Suitable substrates for use herein will be well known to those skilled in the art. While the present invention is particularly well adapted for use in the optical industry, other abrading tools are within the broad scope of the present invention. Thus while suitable substrates can be those substrates useful for optical roughing wheels, generating wheels, hand edging wheels, or bevel edging wheels, other substrates useful for industrial wheels such as peripheral wheels, face wheels and form wheels, can also be used. Glass grinding outer diameter wheels and pencil edging wheels are also within the scope of the present invention. The substrate can comprise steel or any other material suitable for use herein.

The bed of discrete elements can be provided by any elements having a geometric shape suitable to provide the required intersticial spaces for reception of the elongated abrasive particles. Preferred discrete elements are spherical elements such as steel balls or ball bearings. For example, the spherical elements may be comprised of steel, copper, bronze, ceramic, graphite, tungsten carbide, or other suitable material. While a broad range of sizes of elements may be suitable depending upon the particular use of the abrading tool, it will be appreciated that the elements must be sized so that the elongated abrasive particles will extend beyond the plane defined by the outer surface of the spherical elements.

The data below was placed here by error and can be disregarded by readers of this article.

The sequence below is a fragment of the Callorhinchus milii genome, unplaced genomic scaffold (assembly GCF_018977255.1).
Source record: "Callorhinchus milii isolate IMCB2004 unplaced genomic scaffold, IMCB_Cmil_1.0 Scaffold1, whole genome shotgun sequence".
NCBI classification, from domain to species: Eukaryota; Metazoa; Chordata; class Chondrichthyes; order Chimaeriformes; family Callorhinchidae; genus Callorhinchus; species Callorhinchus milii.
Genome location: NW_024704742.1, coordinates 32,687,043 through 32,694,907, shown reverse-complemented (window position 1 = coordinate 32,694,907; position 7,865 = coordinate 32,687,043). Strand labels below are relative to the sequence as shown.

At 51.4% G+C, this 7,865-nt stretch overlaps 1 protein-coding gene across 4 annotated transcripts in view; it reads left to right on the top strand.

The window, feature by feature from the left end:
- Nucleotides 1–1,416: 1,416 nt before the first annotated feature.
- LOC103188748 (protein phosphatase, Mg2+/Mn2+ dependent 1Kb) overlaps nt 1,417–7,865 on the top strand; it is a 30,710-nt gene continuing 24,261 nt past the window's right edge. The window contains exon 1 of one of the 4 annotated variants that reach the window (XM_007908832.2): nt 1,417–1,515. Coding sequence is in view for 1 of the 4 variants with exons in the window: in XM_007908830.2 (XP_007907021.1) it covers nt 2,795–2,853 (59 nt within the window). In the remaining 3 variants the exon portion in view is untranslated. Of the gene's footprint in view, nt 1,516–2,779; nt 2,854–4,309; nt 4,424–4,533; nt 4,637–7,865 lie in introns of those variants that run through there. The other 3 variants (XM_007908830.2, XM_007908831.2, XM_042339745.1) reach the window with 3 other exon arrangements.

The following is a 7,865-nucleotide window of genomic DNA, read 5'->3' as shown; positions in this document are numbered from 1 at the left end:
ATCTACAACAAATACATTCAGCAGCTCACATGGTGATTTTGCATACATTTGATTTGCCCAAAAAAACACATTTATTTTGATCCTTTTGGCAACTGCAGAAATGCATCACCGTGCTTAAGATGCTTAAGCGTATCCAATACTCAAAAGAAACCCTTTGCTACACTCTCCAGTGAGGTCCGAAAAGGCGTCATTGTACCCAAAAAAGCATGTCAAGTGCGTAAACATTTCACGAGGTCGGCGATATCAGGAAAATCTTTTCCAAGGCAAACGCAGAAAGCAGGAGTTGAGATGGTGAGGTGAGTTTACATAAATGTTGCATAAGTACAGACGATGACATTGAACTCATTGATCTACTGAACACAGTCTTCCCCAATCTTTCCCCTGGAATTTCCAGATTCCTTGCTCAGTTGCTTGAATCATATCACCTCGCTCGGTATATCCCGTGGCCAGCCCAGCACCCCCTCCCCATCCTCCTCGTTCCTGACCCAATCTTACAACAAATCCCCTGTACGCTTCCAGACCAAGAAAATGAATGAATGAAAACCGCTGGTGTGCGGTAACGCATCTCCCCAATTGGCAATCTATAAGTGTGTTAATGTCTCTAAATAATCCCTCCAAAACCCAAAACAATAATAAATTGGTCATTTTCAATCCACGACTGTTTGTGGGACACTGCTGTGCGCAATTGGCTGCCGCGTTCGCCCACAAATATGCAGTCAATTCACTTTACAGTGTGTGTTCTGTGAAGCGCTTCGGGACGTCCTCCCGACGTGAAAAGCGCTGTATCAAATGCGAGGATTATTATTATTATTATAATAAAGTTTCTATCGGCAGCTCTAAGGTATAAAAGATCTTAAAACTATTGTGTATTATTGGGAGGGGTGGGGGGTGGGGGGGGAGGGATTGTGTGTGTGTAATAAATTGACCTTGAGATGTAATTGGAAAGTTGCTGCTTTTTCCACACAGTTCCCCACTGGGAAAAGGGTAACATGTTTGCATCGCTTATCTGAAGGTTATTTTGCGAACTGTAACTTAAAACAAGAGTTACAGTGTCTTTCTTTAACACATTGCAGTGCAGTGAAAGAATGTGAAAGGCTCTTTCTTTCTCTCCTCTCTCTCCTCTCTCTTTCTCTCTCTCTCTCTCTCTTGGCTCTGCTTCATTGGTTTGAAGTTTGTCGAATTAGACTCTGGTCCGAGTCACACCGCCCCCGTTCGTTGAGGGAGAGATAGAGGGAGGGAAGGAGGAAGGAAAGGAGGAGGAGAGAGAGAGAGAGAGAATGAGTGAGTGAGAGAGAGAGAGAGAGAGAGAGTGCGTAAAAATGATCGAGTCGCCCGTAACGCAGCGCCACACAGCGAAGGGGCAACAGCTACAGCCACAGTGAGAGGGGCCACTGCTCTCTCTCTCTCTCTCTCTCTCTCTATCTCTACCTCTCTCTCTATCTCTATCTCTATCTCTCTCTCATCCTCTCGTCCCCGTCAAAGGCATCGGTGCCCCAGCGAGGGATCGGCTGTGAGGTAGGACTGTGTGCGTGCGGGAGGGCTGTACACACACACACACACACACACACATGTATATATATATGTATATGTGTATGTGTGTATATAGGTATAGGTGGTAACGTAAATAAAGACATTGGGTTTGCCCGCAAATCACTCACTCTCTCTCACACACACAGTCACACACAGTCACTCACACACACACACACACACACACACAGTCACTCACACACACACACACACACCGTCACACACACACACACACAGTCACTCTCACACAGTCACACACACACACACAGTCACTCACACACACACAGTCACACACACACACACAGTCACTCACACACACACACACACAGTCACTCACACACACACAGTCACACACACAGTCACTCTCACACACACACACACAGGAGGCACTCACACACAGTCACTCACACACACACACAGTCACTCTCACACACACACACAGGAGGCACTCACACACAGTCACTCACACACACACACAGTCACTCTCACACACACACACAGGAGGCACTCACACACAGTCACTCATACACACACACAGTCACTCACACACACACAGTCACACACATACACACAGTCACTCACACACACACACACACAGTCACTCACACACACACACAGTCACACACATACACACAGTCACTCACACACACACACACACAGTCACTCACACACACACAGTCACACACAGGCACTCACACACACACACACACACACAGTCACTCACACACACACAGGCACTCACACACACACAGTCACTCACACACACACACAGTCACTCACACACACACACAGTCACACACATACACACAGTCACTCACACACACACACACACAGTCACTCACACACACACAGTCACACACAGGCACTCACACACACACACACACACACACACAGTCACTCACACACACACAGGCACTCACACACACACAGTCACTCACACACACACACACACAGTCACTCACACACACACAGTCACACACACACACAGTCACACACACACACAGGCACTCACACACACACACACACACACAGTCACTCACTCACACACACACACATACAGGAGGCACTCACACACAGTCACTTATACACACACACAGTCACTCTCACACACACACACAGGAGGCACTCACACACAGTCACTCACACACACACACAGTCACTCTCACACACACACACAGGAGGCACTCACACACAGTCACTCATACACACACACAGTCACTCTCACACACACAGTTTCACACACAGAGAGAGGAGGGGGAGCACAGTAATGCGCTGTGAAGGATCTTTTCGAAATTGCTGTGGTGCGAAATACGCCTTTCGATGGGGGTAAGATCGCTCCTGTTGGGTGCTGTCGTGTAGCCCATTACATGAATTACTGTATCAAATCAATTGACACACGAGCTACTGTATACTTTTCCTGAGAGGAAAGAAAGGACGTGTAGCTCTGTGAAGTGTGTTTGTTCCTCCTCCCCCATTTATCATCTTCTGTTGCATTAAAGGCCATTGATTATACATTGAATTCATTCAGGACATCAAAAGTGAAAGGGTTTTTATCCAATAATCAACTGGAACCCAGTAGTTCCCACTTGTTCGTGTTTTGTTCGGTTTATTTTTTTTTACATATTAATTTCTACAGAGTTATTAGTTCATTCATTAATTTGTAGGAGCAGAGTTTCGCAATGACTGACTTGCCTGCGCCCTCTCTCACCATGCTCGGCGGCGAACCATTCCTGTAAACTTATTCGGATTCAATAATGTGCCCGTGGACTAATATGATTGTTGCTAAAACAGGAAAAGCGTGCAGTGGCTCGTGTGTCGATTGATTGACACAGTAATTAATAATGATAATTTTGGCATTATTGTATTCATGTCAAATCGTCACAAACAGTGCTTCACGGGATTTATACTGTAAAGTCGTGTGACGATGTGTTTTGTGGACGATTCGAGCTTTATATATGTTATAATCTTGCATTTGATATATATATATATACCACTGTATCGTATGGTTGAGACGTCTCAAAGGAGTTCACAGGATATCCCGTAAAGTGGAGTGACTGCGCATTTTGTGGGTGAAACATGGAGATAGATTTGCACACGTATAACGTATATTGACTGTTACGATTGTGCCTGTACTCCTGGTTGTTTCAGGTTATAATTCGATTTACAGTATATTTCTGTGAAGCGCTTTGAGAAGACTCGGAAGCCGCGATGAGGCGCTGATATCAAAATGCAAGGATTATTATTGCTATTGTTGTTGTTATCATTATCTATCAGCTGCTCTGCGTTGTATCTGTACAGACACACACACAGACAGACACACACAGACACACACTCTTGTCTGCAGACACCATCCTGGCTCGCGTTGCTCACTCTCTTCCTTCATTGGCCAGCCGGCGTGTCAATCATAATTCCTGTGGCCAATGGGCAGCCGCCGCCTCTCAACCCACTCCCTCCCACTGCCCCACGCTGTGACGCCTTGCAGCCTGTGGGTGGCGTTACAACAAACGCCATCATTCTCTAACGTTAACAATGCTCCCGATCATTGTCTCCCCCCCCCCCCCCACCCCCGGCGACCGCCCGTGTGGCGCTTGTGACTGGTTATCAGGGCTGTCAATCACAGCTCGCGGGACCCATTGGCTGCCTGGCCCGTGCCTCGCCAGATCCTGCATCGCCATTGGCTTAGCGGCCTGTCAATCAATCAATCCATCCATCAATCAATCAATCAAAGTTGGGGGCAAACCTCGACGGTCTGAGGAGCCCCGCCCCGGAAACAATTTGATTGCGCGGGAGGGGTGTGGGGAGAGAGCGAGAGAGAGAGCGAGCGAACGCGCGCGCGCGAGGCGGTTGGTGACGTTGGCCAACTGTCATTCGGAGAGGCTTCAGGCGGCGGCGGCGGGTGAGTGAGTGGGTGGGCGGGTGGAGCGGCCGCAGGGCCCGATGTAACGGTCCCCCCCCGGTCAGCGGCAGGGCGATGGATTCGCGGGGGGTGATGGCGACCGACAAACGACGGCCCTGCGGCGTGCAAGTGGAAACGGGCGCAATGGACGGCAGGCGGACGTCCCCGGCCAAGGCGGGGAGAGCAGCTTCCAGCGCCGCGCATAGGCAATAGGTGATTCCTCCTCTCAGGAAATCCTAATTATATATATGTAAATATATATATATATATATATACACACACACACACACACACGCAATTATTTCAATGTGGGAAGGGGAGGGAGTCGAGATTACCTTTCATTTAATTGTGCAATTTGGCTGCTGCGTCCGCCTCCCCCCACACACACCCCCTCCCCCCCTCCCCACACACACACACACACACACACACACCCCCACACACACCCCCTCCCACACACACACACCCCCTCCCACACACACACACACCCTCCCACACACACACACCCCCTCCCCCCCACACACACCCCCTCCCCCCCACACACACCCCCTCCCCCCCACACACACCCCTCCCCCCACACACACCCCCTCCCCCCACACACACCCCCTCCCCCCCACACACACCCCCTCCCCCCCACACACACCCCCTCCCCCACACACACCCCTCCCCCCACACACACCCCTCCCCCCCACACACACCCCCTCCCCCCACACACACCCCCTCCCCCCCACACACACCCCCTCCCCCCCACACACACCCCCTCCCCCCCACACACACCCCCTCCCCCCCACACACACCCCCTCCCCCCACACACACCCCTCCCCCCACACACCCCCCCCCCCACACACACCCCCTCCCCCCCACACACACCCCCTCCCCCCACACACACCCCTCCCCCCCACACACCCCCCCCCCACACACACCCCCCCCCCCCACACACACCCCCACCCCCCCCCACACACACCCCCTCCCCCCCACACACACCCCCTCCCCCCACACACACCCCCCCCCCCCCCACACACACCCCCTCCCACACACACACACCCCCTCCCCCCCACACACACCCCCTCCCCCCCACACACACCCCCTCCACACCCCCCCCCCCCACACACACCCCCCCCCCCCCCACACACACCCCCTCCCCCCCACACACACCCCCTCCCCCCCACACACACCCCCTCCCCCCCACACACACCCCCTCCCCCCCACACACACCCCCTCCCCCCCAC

A wide variety of elongated abrasive particles can be used in accordance with the present invention. Thus, suitable abrasive particles for use herein include abrasive particles comprised of silicon carbide, tungsten carbide, aluminum oxide, garnet, cubic boron nitride, and synthetic or natural diamond. Preferably the abrasive particles are diamond particles. The diamond particles may be natural or synthetic diamond and can be coated or uncoated. Preferably the abrasive particles have an aspect ratio substantially greater than one, for example 1.5 to 1.